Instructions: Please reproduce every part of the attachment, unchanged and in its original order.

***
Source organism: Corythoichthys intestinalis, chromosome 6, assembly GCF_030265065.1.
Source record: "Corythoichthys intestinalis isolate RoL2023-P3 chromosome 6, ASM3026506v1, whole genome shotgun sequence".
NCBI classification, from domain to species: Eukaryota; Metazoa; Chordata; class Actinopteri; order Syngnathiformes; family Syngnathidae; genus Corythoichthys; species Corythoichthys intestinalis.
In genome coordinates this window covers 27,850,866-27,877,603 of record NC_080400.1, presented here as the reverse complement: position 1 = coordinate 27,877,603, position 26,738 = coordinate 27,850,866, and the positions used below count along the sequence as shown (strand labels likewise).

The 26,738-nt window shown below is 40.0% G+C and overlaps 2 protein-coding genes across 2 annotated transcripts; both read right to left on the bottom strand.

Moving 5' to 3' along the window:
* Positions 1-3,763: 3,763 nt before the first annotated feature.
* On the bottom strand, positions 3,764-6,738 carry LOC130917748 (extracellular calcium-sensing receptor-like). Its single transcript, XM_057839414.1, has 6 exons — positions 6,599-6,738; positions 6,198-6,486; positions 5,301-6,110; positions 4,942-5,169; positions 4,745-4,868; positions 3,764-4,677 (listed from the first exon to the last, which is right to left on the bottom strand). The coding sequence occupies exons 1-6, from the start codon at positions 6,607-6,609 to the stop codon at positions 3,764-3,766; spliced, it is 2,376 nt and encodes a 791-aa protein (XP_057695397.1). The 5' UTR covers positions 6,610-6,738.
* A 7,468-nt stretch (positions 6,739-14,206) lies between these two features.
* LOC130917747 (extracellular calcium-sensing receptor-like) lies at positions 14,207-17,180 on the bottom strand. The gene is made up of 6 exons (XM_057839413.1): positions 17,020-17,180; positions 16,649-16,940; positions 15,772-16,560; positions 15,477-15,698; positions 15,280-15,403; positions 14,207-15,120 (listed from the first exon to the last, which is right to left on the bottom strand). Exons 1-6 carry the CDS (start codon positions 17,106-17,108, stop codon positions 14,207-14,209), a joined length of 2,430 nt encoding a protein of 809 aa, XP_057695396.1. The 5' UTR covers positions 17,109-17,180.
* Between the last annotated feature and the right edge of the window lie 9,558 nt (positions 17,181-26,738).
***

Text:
Source organism: Corythoichthys intestinalis, chromosome 6, assembly GCF_030265065.1.
Source record: "Corythoichthys intestinalis isolate RoL2023-P3 chromosome 6, ASM3026506v1, whole genome shotgun sequence".
NCBI classification, from domain to species: Eukaryota; Metazoa; Chordata; class Actinopteri; order Syngnathiformes; family Syngnathidae; genus Corythoichthys; species Corythoichthys intestinalis.
In genome coordinates this window covers 27,850,866-27,877,603 of record NC_080400.1, presented here as the reverse complement: position 1 = coordinate 27,877,603, position 26,738 = coordinate 27,850,866, and the positions used below count along the sequence as shown (strand labels likewise).

The 26,738-nt window shown below is 40.0% G+C and overlaps 2 protein-coding genes across 2 annotated transcripts; both read right to left on the bottom strand.

Moving 5' to 3' along the window:
* Positions 1-3,763: 3,763 nt before the first annotated feature.
* On the bottom strand, positions 3,764-6,738 carry LOC130917748 (extracellular calcium-sensing receptor-like). Its single transcript, XM_057839414.1, has 6 exons — positions 6,599-6,738; positions 6,198-6,486; positions 5,301-6,110; positions 4,942-5,169; positions 4,745-4,868; positions 3,764-4,677 (listed from the first exon to the last, which is right to left on the bottom strand). The coding sequence occupies exons 1-6, from the start codon at positions 6,607-6,609 to the stop codon at positions 3,764-3,766; spliced, it is 2,376 nt and encodes a 791-aa protein (XP_057695397.1). The 5' UTR covers positions 6,610-6,738.
* A 7,468-nt stretch (positions 6,739-14,206) lies between these two features.
* LOC130917747 (extracellular calcium-sensing receptor-like) lies at positions 14,207-17,180 on the bottom strand. The gene is made up of 6 exons (XM_057839413.1): positions 17,020-17,180; positions 16,649-16,940; positions 15,772-16,560; positions 15,477-15,698; positions 15,280-15,403; positions 14,207-15,120 (listed from the first exon to the last, which is right to left on the bottom strand). Exons 1-6 carry the CDS (start codon positions 17,106-17,108, stop codon positions 14,207-14,209), a joined length of 2,430 nt encoding a protein of 809 aa, XP_057695396.1. The 5' UTR covers positions 17,109-17,180.
* Between the last annotated feature and the right edge of the window lie 9,558 nt (positions 17,181-26,738).